first person

I Know the Day We Got It

A family of four weathers a fetid week of coronavirus.

Photo: Getty Images
Photo: Getty Images
Photo: Getty Images

I know the day we started feeling sick — at least two of us in our Brooklyn apartment — because that Saturday our 2-year-old son ran around outside. Walking past the farmers’ market at Fort Greene Park, I sent my friends photos of the clusters of people hanging out. “Can you believe this,” I texted, “the photos don’t do it justice.”

My husband Patrick woke up that morning annoyed, his whole body hurting. I took our toddler out of the house so he could sleep, or try to — we also have a 4-month-old baby. I did feel a little off, but figured it was just general exhaustion after a week of “working from home” with two small children. I let our toddler run around the park, his chubby fingers reaching for the railing of a bench, a wooden table, laminated names of plants strung around a tree. I tried to pull him away before he came into contact, but I wasn’t always successful. After 45 minutes or so, I put him back in the stroller. Time to get groceries.

We avoided the farmers’ market, walking another block down to a grocery store, where I struggled with bare fingertips to pull the basket off the arm of the stroller where I’d slung it. I loaded everything onto the conveyor belt before realizing my credit card was in a different coat. Apologizing profusely, I fled the store red-faced, leaving all the groceries I had just touched sitting next to the woman behind the register.

Another failure, bigger than I could comprehend. Within a few hours, I was on the living-room rug with chills, head pulsing. The toddler was dumping cards all over the floor. Our baby, my husband informed me from the couch, had thrown up.

The vomit had a dangerous resonance for us. Six weeks earlier, the baby seemed to have a stomach bug, vomiting dramatically for a weekend, and then into the week. Even though our doctor said she looked “basically fine” on Sunday, by Monday, I knew she wasn’t. Just minutes after arriving at a large intake room of an ER in the late afternoon on the Upper East Side, a nurse whisked us into an almost-empty pediatric emergency area where a doctor explained that our daughter had intussusception, the term for a stomach blockage that means something like “one part in another” in Latin, as in one part of your intestine gets wedged inside another, and would require admittance to the general hospital and a procedure called an “air enema” that is exactly as it sounds.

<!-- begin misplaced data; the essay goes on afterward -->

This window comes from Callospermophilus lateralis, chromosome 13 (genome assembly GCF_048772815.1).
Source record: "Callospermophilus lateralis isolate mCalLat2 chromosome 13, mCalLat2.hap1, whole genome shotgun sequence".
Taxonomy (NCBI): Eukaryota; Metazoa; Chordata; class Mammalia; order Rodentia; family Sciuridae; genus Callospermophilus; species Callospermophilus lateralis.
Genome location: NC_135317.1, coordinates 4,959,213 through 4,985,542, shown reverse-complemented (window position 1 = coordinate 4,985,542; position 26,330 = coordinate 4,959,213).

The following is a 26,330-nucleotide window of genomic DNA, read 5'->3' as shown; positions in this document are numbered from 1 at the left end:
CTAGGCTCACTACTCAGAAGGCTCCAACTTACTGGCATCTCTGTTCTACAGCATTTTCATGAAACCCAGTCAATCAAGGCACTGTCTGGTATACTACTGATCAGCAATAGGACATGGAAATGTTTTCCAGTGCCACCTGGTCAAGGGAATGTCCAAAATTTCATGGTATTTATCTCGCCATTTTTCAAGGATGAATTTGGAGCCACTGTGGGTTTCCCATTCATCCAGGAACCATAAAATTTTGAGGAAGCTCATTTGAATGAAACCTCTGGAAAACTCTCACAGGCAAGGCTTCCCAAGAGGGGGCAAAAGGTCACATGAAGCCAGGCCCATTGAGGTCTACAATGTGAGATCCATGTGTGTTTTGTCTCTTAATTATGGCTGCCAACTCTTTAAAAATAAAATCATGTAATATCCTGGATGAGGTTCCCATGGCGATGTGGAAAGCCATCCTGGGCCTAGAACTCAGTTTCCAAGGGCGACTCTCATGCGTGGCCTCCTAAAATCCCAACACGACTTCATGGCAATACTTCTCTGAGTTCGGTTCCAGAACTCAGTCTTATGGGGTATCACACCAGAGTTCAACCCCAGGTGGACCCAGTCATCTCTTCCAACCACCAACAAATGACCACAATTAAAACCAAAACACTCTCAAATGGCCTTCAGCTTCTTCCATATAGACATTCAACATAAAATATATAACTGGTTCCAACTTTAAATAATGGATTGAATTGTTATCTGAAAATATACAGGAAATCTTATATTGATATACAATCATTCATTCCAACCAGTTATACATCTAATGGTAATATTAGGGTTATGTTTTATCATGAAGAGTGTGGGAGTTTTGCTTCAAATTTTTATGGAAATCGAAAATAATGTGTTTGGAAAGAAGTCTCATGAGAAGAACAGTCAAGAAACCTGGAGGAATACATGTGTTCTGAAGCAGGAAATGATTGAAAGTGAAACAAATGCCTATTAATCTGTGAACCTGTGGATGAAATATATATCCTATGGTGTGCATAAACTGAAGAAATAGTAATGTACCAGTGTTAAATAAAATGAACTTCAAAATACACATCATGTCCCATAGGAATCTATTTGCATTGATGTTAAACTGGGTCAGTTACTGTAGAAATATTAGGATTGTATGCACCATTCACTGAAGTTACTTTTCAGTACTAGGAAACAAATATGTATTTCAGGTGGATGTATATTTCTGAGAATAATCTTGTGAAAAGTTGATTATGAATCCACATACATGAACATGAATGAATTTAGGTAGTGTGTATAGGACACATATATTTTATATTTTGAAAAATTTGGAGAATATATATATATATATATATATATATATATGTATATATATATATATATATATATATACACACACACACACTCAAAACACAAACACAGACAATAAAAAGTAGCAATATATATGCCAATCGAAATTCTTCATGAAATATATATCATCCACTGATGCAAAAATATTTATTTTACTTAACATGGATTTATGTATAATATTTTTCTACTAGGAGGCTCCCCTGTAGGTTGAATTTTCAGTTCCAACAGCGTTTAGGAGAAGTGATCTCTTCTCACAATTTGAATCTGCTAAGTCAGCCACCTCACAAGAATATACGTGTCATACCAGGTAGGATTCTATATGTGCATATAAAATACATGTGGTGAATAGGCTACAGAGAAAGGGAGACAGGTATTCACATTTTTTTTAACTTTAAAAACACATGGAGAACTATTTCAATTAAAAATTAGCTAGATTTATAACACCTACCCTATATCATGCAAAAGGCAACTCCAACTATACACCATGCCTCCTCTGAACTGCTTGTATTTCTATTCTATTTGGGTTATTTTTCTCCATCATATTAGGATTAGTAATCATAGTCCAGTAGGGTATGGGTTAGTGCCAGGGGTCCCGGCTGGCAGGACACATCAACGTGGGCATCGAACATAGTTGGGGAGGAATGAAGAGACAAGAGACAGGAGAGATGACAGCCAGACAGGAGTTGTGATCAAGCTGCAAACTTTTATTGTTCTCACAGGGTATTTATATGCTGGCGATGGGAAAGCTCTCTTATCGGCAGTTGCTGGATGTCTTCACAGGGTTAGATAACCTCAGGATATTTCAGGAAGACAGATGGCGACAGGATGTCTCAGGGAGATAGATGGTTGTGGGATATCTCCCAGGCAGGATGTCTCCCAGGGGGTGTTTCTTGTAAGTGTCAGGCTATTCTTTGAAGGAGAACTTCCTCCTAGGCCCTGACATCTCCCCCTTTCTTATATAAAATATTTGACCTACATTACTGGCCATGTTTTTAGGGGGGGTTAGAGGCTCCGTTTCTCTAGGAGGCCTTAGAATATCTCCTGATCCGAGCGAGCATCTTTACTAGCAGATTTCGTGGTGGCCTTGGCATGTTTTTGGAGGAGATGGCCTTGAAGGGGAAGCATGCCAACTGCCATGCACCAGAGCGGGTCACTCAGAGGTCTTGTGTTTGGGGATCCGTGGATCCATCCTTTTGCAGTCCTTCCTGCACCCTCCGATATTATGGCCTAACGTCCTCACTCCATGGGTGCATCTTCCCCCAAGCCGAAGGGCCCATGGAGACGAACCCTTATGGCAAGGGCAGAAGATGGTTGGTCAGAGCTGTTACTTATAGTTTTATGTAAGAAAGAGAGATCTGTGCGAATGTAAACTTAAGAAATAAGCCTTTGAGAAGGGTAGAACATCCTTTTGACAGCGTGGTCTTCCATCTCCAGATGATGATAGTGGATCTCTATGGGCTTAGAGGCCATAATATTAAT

She was fine, but the condition carries a risk of returning and can flare up because of a virus. When she got another stomach bug a few weeks later, another night in the ER. There, my husband overheard nurses talking about how the pediatric ER might be turned into a place to park intubated patients.

We didn’t know it, but that was a message from the future, where we had arrived in no time at all. If Lois kept throwing up, we’d have to take her somewhere. I was sure my husband and I had COVID-19. I knew we were a danger to others. But what could we do? She is our baby.

By Sunday, she was still vomiting. We were all struggling. Life had taken on a gauzy quality: We drew the curtains and kept the lights on, lending a certain casino vibe to the living room. I called a pediatrician whose main advice was that one of us, my husband or me, should get tested, “so you know what you’re dealing with.” But what were we dealing with? And how, on March 22, to get tested? Call 311, she said, maybe there was a drive-through still taking walk-ins. I called 311, got routed to someone someplace whose connection was too fuzzy to make out who he was and what he could do. He took my info and then I never heard from him again. I emailed my primary care doctor and was prompted to install an app to take a test. I installed the app, took the test, and then an admin person replied that I probably had the virus, but new guidelines prohibited outpatient testing. Even if we had directions from a pediatrician? My wording grew stronger. A different admin person replied with an electronic shrug.

It felt impossible to be somewhat sick and take care of a sick child, plus a healthy one, but now we entered a new phase: acute illness and taking care of two children. On Monday morning, Lois gave a half-hearted last projectile vomit and had explosive diarrhea instead, a gross but good sign, one neither my husband nor I detected until I picked her up and my hands hit something wet. After the scene repeated itself a few minutes later with our older child’s diaper, we knew the virus had invaded our olfactory senses.